For fabric items that will be washed on a regular basis, I’d suggest using actual fabric markers. The project featured in this post is a demonstration with Sharpie markers. Some of you may recognize this fabric crab from my book, Creative Tangle. This was the best example I could find to illustrate the crisp lines and saturated color that Sharpie markers provide.
This is Zentangle in it’s purest form: black ink on a plain colored background. My project started with blue cotton fabric stretched around a piece of heavy cardboard. I used a crab template I found on the internet and traced the shaped twice on the fabric with a pencil. You’ll only need to draw your design on one of the crab shapes, since the other will be the underside of the crab. Keep in mind, most people use Micron pens when tangling patterns. I experimented with several types of pens on fabric and concluded that I preferred the ultra-fine point Sharpies for detail work. I sectioned off the crab’s body parts and drew a different pattern for each. Bleed-through was minimal, and the ultra-fine tips on the pens were easy to control. After cutting out the two shapes, I heat-set the patterned one with an iron (just to make sure it was completely “permanent.”)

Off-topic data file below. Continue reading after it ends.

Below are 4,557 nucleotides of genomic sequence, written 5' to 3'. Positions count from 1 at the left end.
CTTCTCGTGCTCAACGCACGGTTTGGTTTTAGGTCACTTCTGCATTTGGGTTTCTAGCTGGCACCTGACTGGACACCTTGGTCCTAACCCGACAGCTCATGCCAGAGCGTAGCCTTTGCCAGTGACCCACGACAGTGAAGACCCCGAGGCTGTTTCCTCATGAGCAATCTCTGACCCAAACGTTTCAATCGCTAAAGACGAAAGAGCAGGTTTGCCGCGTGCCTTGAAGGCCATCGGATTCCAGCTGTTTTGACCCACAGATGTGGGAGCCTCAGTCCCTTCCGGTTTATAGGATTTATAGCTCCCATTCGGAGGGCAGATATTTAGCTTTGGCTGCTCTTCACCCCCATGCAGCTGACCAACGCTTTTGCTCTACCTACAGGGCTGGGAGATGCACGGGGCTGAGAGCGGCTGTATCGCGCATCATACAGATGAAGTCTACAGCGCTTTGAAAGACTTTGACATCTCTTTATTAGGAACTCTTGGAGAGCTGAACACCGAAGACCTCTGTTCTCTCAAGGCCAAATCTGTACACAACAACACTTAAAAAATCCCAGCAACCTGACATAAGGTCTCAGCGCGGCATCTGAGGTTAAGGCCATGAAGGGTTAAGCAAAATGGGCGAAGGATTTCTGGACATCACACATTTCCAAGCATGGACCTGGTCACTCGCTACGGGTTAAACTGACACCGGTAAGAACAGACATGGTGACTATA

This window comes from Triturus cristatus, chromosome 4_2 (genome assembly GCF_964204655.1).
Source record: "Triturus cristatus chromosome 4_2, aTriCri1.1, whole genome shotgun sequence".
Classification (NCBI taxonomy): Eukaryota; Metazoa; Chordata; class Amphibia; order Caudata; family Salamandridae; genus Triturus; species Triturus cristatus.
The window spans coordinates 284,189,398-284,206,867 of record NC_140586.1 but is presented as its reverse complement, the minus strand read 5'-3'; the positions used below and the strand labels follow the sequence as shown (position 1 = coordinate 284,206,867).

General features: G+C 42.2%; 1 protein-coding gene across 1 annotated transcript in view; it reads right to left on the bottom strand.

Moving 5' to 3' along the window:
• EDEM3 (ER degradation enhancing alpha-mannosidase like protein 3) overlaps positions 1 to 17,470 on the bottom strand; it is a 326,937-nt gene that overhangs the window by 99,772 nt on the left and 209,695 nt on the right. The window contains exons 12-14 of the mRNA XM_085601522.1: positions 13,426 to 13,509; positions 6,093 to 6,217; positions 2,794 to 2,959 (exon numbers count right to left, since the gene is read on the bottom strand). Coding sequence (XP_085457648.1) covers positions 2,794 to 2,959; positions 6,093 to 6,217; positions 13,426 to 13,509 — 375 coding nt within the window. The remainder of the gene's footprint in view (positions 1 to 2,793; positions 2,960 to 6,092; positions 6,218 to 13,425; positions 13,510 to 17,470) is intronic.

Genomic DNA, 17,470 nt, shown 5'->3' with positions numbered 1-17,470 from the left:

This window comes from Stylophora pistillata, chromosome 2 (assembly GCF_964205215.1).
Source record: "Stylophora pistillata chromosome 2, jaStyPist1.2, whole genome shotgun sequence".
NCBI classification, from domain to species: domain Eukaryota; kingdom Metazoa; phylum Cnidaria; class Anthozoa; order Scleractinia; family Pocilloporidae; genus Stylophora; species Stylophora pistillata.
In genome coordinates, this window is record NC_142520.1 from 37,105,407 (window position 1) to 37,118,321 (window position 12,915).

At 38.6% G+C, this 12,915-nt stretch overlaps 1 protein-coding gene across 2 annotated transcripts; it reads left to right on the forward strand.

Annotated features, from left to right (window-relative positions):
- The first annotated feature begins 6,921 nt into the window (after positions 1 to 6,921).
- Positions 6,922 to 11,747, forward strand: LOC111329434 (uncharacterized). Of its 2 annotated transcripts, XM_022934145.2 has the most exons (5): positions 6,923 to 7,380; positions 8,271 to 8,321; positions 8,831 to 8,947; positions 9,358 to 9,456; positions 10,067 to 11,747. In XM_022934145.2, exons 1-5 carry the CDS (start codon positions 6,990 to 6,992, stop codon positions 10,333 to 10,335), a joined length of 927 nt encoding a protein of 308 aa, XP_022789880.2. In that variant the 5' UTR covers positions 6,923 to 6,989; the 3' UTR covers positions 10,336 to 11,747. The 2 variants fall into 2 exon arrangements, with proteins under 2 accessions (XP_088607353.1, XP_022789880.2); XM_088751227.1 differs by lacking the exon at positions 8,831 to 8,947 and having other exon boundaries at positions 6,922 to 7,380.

With right sides together, I sewed around the crab shape and left an opening on the bottom for turning right-side out. Stuff the crab with fiberfil and use a small paint brush handle to push the fiberfil back into the tight areas. Hand stitch the opening closed and attach two black beads for eyes with hot glue. Now imagine creating a whole collection of mini tangled fabric animals. I like the effect of black Sharpies on different solid-colored material, but an array of marker colors on white would be very whimsical and fun. The larger the scale of stuffed animal, the less fine the tip on the Sharpie needs to be. Whatever point-size marker you use, I guarantee success with Sharpies on fabric!